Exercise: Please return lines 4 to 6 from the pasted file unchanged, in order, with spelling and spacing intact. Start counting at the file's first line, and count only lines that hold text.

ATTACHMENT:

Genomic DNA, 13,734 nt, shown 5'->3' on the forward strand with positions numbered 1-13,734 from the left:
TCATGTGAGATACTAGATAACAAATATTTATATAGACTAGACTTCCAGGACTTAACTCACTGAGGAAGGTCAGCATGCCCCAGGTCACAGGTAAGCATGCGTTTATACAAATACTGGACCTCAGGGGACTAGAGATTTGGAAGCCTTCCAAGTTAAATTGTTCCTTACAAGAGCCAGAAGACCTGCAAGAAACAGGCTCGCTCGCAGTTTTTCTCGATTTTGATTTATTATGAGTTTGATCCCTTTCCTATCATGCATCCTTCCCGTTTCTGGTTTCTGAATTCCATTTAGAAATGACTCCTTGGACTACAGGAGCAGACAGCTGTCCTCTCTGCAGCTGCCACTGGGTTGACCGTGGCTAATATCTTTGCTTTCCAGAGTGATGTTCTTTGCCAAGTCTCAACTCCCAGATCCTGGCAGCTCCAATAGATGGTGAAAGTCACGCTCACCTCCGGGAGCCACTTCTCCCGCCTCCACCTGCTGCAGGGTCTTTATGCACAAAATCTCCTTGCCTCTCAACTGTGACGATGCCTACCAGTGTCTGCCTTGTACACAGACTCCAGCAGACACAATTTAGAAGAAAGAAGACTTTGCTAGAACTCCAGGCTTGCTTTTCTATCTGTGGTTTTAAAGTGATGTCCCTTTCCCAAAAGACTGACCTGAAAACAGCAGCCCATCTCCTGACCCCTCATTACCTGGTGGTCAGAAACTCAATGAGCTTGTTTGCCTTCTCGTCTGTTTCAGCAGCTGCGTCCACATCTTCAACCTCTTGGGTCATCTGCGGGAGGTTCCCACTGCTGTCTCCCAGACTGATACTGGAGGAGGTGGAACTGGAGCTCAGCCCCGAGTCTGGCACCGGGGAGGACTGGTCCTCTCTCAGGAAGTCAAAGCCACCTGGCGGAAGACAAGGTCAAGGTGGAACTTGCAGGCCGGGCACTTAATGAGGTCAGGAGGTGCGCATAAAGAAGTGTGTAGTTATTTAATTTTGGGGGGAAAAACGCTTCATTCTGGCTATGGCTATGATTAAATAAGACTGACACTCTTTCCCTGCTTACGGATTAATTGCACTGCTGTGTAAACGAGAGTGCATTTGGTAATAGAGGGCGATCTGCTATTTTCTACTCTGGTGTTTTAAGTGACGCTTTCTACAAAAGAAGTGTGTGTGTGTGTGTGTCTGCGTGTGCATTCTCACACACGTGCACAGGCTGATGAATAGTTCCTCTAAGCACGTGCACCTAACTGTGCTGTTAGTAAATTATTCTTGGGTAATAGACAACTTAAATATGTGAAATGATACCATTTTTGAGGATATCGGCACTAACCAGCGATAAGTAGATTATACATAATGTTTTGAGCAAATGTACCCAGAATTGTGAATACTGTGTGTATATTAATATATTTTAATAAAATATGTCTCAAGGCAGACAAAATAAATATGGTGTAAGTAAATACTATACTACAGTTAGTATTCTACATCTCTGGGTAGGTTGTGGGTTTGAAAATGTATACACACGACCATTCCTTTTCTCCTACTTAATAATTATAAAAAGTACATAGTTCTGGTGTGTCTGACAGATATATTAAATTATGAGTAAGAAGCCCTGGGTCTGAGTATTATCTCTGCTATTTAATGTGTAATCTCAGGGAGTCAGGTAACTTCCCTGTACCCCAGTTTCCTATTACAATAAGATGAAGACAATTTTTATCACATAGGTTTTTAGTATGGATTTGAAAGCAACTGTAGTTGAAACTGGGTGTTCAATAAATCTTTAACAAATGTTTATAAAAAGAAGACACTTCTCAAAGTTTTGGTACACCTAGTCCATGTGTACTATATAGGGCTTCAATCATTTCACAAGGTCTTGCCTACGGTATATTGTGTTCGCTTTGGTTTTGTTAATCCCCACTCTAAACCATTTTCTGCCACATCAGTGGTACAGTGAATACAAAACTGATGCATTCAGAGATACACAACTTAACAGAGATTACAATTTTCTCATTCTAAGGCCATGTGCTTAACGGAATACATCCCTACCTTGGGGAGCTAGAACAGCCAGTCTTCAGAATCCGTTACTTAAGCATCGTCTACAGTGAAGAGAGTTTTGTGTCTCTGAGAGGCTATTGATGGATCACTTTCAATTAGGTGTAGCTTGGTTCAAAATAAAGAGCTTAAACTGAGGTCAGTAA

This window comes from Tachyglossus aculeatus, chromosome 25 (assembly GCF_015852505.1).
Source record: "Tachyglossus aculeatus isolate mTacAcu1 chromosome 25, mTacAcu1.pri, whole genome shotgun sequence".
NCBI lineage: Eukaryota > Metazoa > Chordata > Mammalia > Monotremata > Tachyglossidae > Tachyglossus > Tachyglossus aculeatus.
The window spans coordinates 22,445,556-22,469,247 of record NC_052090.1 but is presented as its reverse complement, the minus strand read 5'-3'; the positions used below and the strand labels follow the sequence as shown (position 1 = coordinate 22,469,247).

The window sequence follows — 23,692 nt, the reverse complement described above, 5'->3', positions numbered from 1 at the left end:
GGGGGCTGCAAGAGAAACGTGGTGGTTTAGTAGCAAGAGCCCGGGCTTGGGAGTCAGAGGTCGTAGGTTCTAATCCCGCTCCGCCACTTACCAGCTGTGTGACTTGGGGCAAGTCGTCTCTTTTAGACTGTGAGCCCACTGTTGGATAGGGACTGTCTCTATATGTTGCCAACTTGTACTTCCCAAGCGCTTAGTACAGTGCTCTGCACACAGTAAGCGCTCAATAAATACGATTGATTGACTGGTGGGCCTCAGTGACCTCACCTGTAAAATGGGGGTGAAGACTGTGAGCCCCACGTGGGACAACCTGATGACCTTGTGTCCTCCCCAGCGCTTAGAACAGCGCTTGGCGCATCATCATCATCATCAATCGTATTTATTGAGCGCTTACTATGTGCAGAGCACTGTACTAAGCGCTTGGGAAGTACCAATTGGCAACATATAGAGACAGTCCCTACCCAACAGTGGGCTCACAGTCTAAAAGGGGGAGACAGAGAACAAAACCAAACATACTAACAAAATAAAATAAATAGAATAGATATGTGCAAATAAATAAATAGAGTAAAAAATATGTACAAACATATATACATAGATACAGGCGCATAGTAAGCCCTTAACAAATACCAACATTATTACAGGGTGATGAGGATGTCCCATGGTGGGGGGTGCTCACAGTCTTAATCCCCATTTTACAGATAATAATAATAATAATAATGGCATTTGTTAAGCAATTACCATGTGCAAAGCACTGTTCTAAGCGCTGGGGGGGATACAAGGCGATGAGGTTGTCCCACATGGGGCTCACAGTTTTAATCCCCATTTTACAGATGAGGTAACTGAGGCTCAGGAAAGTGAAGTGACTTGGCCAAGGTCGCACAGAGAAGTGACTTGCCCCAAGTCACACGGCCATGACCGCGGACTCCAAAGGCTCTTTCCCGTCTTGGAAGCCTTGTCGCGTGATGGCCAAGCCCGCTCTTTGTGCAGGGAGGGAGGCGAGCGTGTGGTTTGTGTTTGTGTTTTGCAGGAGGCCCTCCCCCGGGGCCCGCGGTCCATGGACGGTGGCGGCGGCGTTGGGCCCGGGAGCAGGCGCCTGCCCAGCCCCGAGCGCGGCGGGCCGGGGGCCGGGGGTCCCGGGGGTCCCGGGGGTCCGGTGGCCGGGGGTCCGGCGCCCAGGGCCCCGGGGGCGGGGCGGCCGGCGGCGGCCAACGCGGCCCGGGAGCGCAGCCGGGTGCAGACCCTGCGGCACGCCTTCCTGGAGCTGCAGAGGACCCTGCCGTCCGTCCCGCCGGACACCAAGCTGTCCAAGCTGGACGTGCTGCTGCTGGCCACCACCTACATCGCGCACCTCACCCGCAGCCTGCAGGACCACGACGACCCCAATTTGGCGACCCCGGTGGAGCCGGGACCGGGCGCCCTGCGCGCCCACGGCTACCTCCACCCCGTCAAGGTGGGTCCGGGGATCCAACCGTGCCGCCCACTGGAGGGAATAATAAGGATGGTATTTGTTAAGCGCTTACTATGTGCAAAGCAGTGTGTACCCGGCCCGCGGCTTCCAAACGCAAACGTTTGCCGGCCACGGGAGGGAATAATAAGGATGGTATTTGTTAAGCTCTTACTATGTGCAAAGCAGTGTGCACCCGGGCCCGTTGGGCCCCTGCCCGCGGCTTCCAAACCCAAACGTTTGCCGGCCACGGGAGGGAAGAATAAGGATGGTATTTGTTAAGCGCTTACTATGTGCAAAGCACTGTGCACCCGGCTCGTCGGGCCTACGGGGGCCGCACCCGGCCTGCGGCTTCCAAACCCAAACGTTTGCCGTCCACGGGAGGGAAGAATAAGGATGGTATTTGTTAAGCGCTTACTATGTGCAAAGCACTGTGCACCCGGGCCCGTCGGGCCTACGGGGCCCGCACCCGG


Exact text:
Source record: "Tachyglossus aculeatus isolate mTacAcu1 chromosome 25, mTacAcu1.pri, whole genome shotgun sequence".
NCBI lineage: Eukaryota > Metazoa > Chordata > Mammalia > Monotremata > Tachyglossidae > Tachyglossus > Tachyglossus aculeatus.
The window spans coordinates 22,445,556-22,469,247 of record NC_052090.1 but is presented as its reverse complement, the minus strand read 5'-3'; the positions used below and the strand labels follow the sequence as shown (position 1 = coordinate 22,469,247).